Facing eviction from his home in Mississauga, Ontario, Canada as Christmas approaches, former consultant and director of Colonial Life Insurance Ltd (CLICO), Gene Dziadyk, is willing to tell all to the police, in the wake of a criminal investigation into key executives of the former insurance giant.
"I absolutely stand ready to give information to the police or to anyone else. I have nothing to hide," he said in an interview with the Express.
Last Thursday Director of Public Prosecutions (DPP) Roger Gaspard stated via a press release that a full criminal investigation had been started by the police into the conduct of CLICO and CL Financial executives and others involved in the collapse of the financial institution.
Dziadyk said, "I had written voluminous documents in my seven years at CLICO commenting on inappropriate and unlawful behaviour, including complicity by the Central Bank of Trinidad and Tobago, removing funds from the CLICO statutory fund, and warning of the impending disaster of operating CLICO in accordance with the 'capital appreciation" business model' that I had consistently claimed was inappropriate for a financial institution, and the authorities have these documents."
Dziadyk said after he was invited to join CLICO in 2001 as CEO he sold all his assets in Canada and together with his wife handed over their life savings, reportedly over $35million into the Executive Flexible Premium Account (EFPA).
After six months as CEO he was fired by executive chairman Lawrence Duprey but was retained as a consultant until 2008. Upon joining the company, Dziadyk said he tried to effect sustainable changes but these changes were rejected by the board and he was subsequently fired.
He said he presented to the CLICO board June 17, 2002 : "ESTABLISHING THE CURRENT POSITION" which stated: "If we cannot agree on the depth and severity of Colonial Life's problems, we will never agree on how to fix CLICO and BA (British American); they owe their existence to ineffective government. How long will that be so, and where will they be when the government wakes up? Saving these companies has to be job #1: This is not 'tweaking,' but an enormous paradigm shift."
Dziadyk, who was fired by Duprey for the second time in April 2008, claimed that his signed contract was ripped up and he was long gone by the time of the January 2009 collapse.
He said he had requested his policy funds before the Memorandum of Understanding and claimed he was assured by CLICO that those amounts would be paid.
As to his current destitute position, the former CLICO consultant said, "I have a October 31, 2012 statement of claim from the bank that due to the indebtedness and default, the bank is moving to possess the property. I have about 60 days to sell before my family is evicted." He added that the indebtedness is almost exactly equal to the accrued value of the confiscated EFPA.
Dziadyk said he is prepared to appear before the Commissioner of Enquiry when it resumes on December 3, but he lacks the resources to do so. "I have been corresponding with the Commission of Enquiry, and I would love to testify before it, but I lost my life savings. My family is impoverished. I have no money to travel, pay hotel fees, and to hire a lawyer to come to Trinidad," he said.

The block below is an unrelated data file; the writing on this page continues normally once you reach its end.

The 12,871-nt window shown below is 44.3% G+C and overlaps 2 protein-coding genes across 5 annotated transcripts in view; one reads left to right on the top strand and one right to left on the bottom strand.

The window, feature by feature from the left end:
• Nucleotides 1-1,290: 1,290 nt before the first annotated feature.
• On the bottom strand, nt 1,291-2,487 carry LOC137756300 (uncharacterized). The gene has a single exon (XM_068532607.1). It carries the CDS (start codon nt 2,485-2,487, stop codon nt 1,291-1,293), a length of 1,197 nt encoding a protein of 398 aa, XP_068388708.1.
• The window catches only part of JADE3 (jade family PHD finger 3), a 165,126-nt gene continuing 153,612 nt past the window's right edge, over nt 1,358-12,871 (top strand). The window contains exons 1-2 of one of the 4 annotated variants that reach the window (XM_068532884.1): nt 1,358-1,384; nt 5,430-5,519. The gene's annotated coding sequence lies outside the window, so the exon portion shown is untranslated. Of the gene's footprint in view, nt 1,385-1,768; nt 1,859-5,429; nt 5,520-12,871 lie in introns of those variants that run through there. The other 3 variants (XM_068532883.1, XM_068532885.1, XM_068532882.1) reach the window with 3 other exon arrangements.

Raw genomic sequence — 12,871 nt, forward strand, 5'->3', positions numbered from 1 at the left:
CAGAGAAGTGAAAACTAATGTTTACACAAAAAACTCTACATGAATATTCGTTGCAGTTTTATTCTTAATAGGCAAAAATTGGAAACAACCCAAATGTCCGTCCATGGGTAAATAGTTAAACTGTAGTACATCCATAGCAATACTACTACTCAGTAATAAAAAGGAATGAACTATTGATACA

The commission of enquiry into CLICO was appointed in November 2010 by the Government and Sir Anthony Colman named as the lone commissioner.
Dziadyk added, " I am losing all of my properties, my family is distraught, my reputation as an actuary is destroyed. I am planning to sell my properties at half the price."
Having lost everything that he has worked for, the former CLICO consultant had harsh words for the Central Bank, the government and former finance minister Karen Nunez Tesheira.
It's ironic, he said, that "some people say Trinidad is a lawless country, crime in the streets, but I have never been robbed in the streets, but by the governing elites…."
"The government is not giving us information to understand what is happening, we are just left out in the cold," he said.
Asked why he did not remove his money following his firing, Dziadyk said it was a difficult time, and he was forced to stay in the country since he had uprooted his family from their Canadian home, and his daughter was enrolled in school here.
"All of a sudden I was fired, not employed. I did not want Duprey to know that I was in the country as I was on a work permit but without work and my daughter had to finish school in June. I started taking out my money in bits to stay under the radar screen. I felt threatened and the bottom line was I was royally screwed," he said.
As to action he took to recover his funds, Dziadyk said, "in my desperation as a principal casualty of the CLICO fiasco, I have made an absolute fool of myself writing documents nobody cares about because they paint a picture nobody wants to see, or admit to".. He surmised that had the government wound up the company, the liquidator would have sold the assets for their true value and the people would have been paid in cash.
According to him, "I may be the only one who read the Insurance Act. I have unique skills and knowledge and would love to tell the people of Trinidad, a country that we absolutely loved, what I know."